So that sometimes gets me to wondering if religion is a boys' game. Something that crept into human existence a long time ago in order for men to rule with a little bit more validation. Or perhaps, drawing from an article I read in TIME once, some guy was scared about his impending death and had this hallucination that simply confirmed his status in relation to the women and made death not quite so scary. But really, all the major religious movements that we now recognize were founded on the visions of men who simply confirmed the already patriarchal society in which they moved. But do we have any records of women receiving such visions complete with admonitions to gather followers? Nope.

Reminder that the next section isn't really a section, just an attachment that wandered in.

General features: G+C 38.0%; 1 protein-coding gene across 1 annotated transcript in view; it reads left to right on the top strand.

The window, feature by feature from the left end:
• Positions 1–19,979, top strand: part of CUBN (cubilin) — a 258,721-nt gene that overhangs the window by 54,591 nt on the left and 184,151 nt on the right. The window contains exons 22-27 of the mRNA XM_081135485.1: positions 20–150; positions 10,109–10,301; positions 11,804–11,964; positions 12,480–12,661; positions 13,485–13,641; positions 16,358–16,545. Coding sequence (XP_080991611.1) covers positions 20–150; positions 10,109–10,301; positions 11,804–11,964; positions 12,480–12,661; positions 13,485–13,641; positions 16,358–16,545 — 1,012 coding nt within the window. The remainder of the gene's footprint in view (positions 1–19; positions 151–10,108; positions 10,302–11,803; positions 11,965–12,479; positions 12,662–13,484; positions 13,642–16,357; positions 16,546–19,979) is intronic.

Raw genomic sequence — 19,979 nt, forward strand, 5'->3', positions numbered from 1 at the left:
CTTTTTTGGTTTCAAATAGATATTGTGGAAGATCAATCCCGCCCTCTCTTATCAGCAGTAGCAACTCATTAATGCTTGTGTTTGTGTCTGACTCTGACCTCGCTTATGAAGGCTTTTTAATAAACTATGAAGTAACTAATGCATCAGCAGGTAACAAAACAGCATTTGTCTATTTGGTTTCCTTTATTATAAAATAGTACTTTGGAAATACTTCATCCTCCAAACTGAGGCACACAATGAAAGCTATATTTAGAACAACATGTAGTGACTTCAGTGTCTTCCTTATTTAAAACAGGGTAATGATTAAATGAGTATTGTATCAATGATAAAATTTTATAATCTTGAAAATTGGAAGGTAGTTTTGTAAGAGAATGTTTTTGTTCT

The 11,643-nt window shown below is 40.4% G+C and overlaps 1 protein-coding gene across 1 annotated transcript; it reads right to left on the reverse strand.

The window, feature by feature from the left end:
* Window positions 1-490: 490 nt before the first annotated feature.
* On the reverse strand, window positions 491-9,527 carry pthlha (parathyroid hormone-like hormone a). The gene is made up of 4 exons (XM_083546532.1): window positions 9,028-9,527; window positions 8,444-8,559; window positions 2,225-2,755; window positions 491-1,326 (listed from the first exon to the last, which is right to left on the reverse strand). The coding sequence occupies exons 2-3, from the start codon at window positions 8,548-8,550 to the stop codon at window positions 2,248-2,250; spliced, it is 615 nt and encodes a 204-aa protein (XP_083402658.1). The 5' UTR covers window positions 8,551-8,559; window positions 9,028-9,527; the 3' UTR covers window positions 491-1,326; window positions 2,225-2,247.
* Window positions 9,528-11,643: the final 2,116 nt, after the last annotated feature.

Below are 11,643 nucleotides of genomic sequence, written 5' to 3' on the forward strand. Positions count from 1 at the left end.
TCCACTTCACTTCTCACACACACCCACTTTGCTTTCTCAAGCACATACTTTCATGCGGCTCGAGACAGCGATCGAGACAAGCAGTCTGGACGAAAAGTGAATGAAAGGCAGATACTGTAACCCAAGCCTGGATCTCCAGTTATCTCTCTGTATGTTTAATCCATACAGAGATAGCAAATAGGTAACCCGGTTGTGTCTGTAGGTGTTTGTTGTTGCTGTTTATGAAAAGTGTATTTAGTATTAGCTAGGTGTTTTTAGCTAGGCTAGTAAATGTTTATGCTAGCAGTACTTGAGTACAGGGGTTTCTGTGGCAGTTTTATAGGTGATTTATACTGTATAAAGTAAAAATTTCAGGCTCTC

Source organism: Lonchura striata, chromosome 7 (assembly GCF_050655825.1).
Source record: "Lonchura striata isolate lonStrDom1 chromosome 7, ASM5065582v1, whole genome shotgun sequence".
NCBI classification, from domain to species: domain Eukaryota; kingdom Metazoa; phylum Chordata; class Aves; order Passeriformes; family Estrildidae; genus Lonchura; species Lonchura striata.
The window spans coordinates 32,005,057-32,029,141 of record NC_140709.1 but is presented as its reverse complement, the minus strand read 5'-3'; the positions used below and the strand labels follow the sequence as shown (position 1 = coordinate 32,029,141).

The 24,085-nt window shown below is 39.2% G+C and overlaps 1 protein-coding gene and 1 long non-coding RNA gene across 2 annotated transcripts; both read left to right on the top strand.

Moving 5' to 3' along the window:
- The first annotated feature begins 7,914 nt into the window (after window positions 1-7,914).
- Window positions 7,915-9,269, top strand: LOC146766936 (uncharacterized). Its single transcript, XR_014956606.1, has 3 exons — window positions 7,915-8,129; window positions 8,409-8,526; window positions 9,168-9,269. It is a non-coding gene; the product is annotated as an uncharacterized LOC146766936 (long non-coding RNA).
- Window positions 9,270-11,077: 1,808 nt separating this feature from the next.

At this point, I must admit that I am sorely lacking in my knowledge of Goddess lore. I know that some women believe they have tuned in to her, can pray to her, etc. But they've had to do their searching outside any religious structure. And they have yet to form a movement around this idea. So I'm going to make some assumptions from this: 1) The Goddess doesn't exist and is simply a belated response from women who have finally realized that they are worth just as much as men, 2) The Goddess does exist, but women were so oppressed for so long they didn't know where to find her (although this calls into question her mercy/love for her daughters if you ask me), 3) The Goddess exists but realizes that religious movements can cause more harm than good and so has not felt the need to gather groups around her in great numbers--she's happy to speak to each of her daughters individually without getting into dogmatic bullshit about how to approach her, when, who's worthy, etc., and 4) God really does transcend gender/sexuality but hasn't felt the need to tell humanity that females are worth just as much as males (since the two genders/sexes really aren't separate after death) until the last hundred and fifty years give or take a decade.